Special Forces boats, R200 million order book keep Veecraft busy


Paramount subsidiary Veecraft Marine has an order book of more than R200 million, and has delivered over 60 vessels in various classes since inception in 2002, with further expansion seeing it open new premises in Cape Town.

The company has delivered on more than R2 billion worth of contracts and is working on several projects at the moment, including 20 metre workboats for South Africa’s Special Forces, hydrographic motor boats for the South African Navy (which defenceWeb understands are for Project Hotel) and a 24 metre coastal reconnaissance workboat for a West African customer. The latter is powered by Volvo IPS Pod Drives – it is the first commercial maritime vessel to be powered by these drives on the continent.

For the Special Forces, Incat Crowther was tasked with the design of the monohull workboat. Its main deck features a forward deckhouse with wheelhouse above and a 25 square metre aft cargo deck able to accommodate a six metre ISO container and is also fitted with a 5 ton marine crane. A foldable dive platform is fitted aft of the transom. Below deck are two 7.5 cubic meter cargo holds and accommodation for twelve crew members.

With a service speed of 16 knots at a deadweight load of 20 tonnes, the vessel will be powered by two MAN D2862 LE431 marine engines rated at 588 kw (at 1800 rpm) driving Teignbridge fixed pitch propellers through ZF 2050 gearboxes.

Veecraft has previously supplied vessels to the South African Special Forces – in May 2017 it launched two workboats to support their activities on the Langebaan Lagoon. The vessels are 11 metres long, have a gross tonnage of 11.6 tonnes and are powered by a six cylinder MAN D2866 LXE40 main diesel engine developing between 190 and 279 kW, giving a speed of 12 knots. The boats will provide support for diving operations as well as the servicing of anchor buoys.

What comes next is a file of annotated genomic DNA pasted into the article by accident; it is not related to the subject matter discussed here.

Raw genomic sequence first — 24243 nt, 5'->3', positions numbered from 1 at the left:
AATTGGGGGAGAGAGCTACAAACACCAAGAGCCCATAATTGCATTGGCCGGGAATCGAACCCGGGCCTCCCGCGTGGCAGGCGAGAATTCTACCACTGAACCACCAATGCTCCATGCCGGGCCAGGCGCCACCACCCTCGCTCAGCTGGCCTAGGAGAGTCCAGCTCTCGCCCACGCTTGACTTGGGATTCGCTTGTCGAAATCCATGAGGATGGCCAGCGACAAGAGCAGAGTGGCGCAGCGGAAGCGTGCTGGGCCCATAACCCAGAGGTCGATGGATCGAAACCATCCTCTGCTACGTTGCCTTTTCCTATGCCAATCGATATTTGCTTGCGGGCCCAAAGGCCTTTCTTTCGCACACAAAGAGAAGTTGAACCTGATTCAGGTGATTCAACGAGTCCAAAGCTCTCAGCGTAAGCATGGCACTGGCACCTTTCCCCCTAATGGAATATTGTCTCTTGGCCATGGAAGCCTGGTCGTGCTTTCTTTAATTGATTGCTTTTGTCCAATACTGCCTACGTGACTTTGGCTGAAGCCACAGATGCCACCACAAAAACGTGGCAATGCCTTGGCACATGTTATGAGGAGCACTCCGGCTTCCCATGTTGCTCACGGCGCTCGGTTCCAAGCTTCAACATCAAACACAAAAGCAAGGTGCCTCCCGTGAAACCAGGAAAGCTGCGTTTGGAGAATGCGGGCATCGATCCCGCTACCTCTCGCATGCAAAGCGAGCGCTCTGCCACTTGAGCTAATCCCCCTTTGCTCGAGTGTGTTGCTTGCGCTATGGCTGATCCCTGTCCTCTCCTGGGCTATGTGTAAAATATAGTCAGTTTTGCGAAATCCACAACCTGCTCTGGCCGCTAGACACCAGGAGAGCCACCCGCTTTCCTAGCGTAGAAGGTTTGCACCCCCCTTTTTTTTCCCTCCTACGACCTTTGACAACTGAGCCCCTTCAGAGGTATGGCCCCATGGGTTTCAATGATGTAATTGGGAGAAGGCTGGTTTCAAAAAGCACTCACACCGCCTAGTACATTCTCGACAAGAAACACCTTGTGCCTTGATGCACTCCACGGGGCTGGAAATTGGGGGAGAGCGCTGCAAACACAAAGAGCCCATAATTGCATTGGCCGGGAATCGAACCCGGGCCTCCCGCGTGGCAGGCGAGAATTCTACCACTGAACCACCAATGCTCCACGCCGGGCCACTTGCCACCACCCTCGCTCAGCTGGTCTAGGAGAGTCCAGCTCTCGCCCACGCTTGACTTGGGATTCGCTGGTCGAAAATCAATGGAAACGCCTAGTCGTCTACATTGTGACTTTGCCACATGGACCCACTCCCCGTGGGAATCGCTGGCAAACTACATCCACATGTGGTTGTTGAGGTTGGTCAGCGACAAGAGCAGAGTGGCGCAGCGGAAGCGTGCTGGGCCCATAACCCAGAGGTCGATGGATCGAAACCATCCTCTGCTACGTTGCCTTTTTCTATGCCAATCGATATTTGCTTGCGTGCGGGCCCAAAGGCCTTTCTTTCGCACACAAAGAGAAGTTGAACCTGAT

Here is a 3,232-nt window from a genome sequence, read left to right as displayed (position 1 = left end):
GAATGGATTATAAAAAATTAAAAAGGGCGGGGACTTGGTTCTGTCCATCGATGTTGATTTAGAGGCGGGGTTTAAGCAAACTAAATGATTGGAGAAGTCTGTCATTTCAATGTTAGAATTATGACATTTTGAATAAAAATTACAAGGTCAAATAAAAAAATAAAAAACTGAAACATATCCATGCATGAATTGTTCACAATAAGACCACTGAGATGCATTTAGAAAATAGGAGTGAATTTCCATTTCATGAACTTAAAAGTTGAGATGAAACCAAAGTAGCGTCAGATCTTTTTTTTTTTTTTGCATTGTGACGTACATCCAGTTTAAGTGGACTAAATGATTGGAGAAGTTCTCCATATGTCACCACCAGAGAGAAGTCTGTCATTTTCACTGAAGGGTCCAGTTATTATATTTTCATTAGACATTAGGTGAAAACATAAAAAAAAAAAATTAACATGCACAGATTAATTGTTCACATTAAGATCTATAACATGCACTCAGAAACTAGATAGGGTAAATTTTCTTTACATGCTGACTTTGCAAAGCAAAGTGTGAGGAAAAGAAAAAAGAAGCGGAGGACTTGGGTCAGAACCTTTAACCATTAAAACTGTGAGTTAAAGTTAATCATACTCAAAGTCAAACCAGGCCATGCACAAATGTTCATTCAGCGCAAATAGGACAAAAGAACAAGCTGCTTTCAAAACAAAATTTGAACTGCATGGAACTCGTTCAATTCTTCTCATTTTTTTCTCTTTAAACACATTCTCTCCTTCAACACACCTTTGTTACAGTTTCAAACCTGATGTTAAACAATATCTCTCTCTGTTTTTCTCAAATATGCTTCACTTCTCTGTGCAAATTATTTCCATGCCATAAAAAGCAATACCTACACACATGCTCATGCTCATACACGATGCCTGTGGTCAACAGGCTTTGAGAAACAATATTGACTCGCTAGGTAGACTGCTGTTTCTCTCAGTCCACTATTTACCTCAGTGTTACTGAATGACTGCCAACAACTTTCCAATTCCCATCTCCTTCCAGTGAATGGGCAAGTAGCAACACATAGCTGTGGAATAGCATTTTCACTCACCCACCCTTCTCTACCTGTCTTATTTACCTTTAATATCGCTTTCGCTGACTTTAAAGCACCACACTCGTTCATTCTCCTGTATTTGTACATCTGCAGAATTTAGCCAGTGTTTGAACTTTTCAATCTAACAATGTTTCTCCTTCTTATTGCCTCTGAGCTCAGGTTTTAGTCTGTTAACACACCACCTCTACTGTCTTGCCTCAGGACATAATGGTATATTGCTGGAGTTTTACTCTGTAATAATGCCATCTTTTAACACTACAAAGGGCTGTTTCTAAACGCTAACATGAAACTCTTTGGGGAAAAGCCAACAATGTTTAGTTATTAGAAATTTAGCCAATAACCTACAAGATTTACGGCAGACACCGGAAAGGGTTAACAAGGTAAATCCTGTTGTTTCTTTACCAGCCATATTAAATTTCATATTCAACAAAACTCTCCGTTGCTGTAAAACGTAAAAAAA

Veecraft Marine specialises in manufacturing steel and aluminium vessels for government and private clients around the globe. In 2014 it was acquired by Nautic Africa, part of the Paramount Group. Veecraft has previously supplied vessels to the South African Navy, such as Project Xena riverine patrol boats for the Maritime Reaction Squadron.

Veecraft earlier this month expanded its production capacity by moving to new premises in the Port of Cape Town, with a grand opening of the 2 500 square metre facilities on 7 August. The new location provides ease of access to the ocean, enabling the company to make significant cost and time savings in its logistical operations – the ship builder will no longer have to stop traffic to transport a boat when launching as well as disturbing surrounding infrastructure and replacing it again after the move.

CEO of Paramount Industrial Holdings, Alison Crooks said, “We are delighted to open these facilities here in Cape Town, playing our part in unlocking the benefits of the ‘Blue Ocean’ economy in-country and across the continent. This is an important milestone in the growth and development of Veecraft Marine, and indeed a celebration of the skills and experience of the leadership team and every employee in the company.

“From these premises, we look forward to meet the growing needs of our customers while strengthening Veecraft’s value proposition and forging greater opportunities for collaboration with customers from across the continent, providing our partners with world-class vessel design, incorporating the latest technologies and materials, training and long-term operational support.”

CEO of Paramount Maritime, James Fisher said, “It is a privilege to expand our market footprint and invest at home and in the home-grown capabilities of South Africa. This nation is a leader in maritime technologies with key research and development capabilities, and the people behind them representing a beacon of innovation for the continent at large.

“Facilities such as these showcase our commitment to the development of innovative African solutions to meet the challenges of the continent’s present-day. We take great pride in playing a leadership role in driving further vessel manufacturing, maintenance, repair and operations (MRO) capabilities that together have proven to bolster job creation and economic growth”.